Why climate change can never be ‘someone else’s problem’
After The Oregonian published a short article of mine on-line about the infamous ‘Oregon Petition’ – another bogus bit of nonsense that attempted to divide and conquer climate science – I checked back to see what the comments were like. As is so often the case with the climate change debate, there were a number of ironies on display, but also a more telling conclusion to be drawn.
I was struck by one comment, which connects with a number of other issues mentioned in the posts. It was this: “Who cares what an English writer thinks about anything?”.
The short answer is this: “Anyone who understands that the quality of an article doesn’t depend on where the writer was sitting when he wrote it”. But the remark also struck me as an echo of something the US has long abandoned – isolationism – and for any number of good, and mostly practical, reasons.
Before WW2, US foreign policy could largely be summed up as ‘fight your own goddam wars and leave us out of it’. Japan put paid to staying out of WW2 at Pearl Harbour, leaving the US no option but to abandon its long-standing policy of non-intervention. Yamamoto’s remark about waking ‘a sleeping giant’ may be the work of Hollywood scriptwriters, but they weren’t wrong.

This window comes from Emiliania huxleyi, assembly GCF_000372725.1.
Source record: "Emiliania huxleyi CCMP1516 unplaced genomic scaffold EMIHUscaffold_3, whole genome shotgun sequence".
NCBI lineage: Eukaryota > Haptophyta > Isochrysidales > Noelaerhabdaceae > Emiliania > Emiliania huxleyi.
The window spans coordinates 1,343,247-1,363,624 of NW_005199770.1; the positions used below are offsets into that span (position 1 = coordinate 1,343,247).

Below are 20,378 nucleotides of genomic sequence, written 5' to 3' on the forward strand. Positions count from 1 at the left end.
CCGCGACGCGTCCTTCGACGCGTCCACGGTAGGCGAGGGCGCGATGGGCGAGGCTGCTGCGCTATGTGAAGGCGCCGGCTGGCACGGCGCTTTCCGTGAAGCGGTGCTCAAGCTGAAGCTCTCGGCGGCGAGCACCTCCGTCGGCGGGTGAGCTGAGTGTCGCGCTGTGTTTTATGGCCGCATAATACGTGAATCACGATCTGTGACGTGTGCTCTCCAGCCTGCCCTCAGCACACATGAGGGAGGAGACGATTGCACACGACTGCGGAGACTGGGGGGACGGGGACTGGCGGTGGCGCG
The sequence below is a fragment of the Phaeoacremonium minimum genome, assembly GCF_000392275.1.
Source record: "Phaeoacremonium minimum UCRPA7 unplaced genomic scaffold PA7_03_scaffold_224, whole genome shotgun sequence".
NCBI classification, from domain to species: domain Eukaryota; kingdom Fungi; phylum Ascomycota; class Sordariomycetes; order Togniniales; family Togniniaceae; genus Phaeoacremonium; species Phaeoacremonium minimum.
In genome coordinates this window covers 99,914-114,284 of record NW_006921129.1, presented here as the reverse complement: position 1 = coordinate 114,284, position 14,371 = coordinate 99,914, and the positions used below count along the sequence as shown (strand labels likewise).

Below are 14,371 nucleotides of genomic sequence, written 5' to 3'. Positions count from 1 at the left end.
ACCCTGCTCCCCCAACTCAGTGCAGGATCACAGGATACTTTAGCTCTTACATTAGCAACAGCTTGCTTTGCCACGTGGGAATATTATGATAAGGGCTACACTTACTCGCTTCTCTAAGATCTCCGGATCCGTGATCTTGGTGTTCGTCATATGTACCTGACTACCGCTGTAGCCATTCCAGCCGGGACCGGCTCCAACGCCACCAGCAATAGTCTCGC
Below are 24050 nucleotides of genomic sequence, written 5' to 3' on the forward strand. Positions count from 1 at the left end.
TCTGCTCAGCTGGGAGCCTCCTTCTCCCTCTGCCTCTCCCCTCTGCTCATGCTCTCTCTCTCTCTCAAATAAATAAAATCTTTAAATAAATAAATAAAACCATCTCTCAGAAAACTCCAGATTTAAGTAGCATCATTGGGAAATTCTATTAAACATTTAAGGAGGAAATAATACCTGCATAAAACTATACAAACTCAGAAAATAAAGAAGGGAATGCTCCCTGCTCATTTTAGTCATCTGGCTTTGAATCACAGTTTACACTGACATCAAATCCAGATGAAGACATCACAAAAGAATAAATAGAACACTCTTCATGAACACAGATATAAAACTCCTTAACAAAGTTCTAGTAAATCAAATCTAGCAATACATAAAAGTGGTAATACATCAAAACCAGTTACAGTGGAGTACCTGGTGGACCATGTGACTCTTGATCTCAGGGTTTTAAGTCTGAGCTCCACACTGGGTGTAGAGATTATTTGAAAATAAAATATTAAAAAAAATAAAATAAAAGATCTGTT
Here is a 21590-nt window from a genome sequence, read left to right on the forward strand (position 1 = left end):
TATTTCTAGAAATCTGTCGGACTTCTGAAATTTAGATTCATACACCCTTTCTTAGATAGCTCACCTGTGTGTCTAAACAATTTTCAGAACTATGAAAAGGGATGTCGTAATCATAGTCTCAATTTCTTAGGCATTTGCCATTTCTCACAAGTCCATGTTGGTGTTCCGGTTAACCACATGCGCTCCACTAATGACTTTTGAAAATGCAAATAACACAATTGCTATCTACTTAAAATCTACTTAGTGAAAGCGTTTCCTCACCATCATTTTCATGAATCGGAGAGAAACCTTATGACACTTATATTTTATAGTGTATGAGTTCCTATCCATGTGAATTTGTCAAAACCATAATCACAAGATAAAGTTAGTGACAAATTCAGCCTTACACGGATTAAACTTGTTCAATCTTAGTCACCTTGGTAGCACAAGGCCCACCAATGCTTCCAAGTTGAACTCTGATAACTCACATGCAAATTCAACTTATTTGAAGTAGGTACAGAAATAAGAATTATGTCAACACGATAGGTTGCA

During the second half of the twentieth century, America bestrode the world as giants do. It brought us miracles of technology and industry, culture and art. It also brought us rampant paranoia, imperialism, a series of devastating wars, and the most formidable military force the world had ever seen. Don’t get me wrong: nothing that the US did was exceptional except the scale at which it did it; the US was the new kid playing the Great Game, but just like everyone else they were only honing the skills, techniques, methods and mistakes of the Romans, the Khans, the Crusaders, the Machiavellis, the Napoleons and the British, among the many empire builders that have come and gone.
On balance, I’d say America has been a force for good, but we could argue that one forever and never reach any real conclusion. It doesn’t matter much, because we can’t change the past. We should observe the most crucial change this has wrought, however; the impact of globalisation.
We live in a joined up world. Trade and finance have become so internationalised that only the colour of our money is different; where it comes from and where it goes to is frequently a global destination. Art and culture are international; we watch the Wire, Americans listen to Mumford & Sons. And so too is science international. Nobody gets their own periodic table; electrons serving conservatives don’t spin in the opposite direction to those powering the left.
And then there’s the first ever truly global threat: Climate change. There is little point in any country looking inward now, because no matter where you live, your CO2 is my CO2. The extra energy we’re adding to the climate, and that contributes to extreme weather (it doesn’t cause it, just makes it worse), will make my weather just as erratic as everyone else’s. There’s nowhere to hide, nowhere to run; whatever is coming for us is going to be very democratic, in a horridly ironic way: we’re all going to get shafted.